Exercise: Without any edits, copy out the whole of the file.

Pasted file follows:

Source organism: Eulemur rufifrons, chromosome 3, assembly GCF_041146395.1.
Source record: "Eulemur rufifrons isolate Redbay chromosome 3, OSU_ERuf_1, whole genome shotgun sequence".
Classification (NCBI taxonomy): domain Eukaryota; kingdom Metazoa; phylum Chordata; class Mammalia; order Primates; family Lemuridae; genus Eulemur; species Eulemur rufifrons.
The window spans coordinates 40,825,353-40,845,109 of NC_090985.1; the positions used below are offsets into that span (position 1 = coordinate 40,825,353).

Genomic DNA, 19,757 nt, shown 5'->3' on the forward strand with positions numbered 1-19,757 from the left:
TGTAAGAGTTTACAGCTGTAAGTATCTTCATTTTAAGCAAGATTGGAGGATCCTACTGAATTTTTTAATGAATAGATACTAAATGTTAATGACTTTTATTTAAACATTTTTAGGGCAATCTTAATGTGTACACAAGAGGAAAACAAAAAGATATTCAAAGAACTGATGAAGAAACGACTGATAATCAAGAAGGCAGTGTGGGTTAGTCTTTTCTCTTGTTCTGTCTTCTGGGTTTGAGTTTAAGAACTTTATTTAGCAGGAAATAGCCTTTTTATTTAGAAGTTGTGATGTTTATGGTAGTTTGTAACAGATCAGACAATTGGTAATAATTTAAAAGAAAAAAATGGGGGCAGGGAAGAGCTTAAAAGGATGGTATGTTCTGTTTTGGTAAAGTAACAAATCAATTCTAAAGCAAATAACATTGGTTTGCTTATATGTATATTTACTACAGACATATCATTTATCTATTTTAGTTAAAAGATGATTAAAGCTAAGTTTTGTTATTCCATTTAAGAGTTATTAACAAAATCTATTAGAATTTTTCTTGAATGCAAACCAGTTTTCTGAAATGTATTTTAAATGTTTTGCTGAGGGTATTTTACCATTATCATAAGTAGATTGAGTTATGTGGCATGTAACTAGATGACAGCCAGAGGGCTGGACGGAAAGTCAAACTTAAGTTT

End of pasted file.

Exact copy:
Source organism: Eulemur rufifrons, chromosome 3, assembly GCF_041146395.1.
Source record: "Eulemur rufifrons isolate Redbay chromosome 3, OSU_ERuf_1, whole genome shotgun sequence".
Classification (NCBI taxonomy): domain Eukaryota; kingdom Metazoa; phylum Chordata; class Mammalia; order Primates; family Lemuridae; genus Eulemur; species Eulemur rufifrons.
The window spans coordinates 40,825,353-40,845,109 of NC_090985.1; the positions used below are offsets into that span (position 1 = coordinate 40,825,353).

Genomic DNA, 19,757 nt, shown 5'->3' on the forward strand with positions numbered 1-19,757 from the left:
TGTAAGAGTTTACAGCTGTAAGTATCTTCATTTTAAGCAAGATTGGAGGATCCTACTGAATTTTTTAATGAATAGATACTAAATGTTAATGACTTTTATTTAAACATTTTTAGGGCAATCTTAATGTGTACACAAGAGGAAAACAAAAAGATATTCAAAGAACTGATGAAGAAACGACTGATAATCAAGAAGGCAGTGTGGGTTAGTCTTTTCTCTTGTTCTGTCTTCTGGGTTTGAGTTTAAGAACTTTATTTAGCAGGAAATAGCCTTTTTATTTAGAAGTTGTGATGTTTATGGTAGTTTGTAACAGATCAGACAATTGGTAATAATTTAAAAGAAAAAAATGGGGGCAGGGAAGAGCTTAAAAGGATGGTATGTTCTGTTTTGGTAAAGTAACAAATCAATTCTAAAGCAAATAACATTGGTTTGCTTATATGTATATTTACTACAGACATATCATTTATCTATTTTAGTTAAAAGATGATTAAAGCTAAGTTTTGTTATTCCATTTAAGAGTTATTAACAAAATCTATTAGAATTTTTCTTGAATGCAAACCAGTTTTCTGAAATGTATTTTAAATGTTTTGCTGAGGGTATTTTACCATTATCATAAGTAGATTGAGTTATGTGGCATGTAACTAGATGACAGCCAGAGGGCTGGACGGAAAGTCAAACTTAAGTTT